The rash in chicken pox first appears as pinkish raised bumps a few millimetres across, usually on the chest or abdomen.
Within hours the bumps develop into very itchy blisters, containing a clear fluid. These blisters are known as vesicles.
The vesicles break down quite rapidly and form crusts and scabs, but a new crop of vesicles appears just as the previous crop starts to crust.
Typically 250 to 500 vesicles will form during the chicken pox illness. The chicken pox rash is usually mostly clustered on the chest and abdomen, with fewer vesicles on the face and limbs.
Vesicles on the scalp may be accompanied by swollen lymph glands at the back of the neck. Along with the skin blisters, blisters may also occur in the mouth and throat, on the eyelids, and in the genital and anal areas. In these areas, the blisters tend to break down, forming painful ulcers.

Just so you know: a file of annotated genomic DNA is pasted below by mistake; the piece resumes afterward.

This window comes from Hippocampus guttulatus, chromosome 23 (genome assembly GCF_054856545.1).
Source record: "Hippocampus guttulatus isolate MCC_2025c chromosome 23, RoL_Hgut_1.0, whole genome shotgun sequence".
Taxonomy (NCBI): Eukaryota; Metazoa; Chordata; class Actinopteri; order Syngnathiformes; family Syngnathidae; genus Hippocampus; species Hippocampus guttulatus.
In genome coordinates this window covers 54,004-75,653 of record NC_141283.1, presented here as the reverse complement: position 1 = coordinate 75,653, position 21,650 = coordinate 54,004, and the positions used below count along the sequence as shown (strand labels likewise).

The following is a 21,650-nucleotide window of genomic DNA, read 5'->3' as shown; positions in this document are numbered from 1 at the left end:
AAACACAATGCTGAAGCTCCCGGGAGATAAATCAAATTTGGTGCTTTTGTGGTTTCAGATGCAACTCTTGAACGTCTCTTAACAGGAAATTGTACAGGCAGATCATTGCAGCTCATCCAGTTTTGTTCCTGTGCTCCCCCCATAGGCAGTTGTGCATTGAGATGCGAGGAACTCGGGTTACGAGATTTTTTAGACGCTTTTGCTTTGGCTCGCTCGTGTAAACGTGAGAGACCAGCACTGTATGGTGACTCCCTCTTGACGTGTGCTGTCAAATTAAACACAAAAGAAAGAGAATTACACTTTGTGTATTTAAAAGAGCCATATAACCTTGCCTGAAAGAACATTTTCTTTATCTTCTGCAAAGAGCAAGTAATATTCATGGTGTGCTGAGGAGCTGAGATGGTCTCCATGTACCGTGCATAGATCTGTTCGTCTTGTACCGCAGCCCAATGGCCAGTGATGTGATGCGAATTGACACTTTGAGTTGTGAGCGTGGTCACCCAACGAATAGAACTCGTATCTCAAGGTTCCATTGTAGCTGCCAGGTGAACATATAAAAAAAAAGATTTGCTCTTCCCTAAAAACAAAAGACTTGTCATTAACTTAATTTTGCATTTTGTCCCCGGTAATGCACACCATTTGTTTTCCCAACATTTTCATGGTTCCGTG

Blisters in the mouth make eating or drinking difficult. The blisters usually stop forming by the 5th day of the rash, and most of these become crusted by the 6th day of the illness.
Reviewed by paediatrician Prof Eugene Weinberg. MBChB; FCP (SA); PAED (SA). March 2018.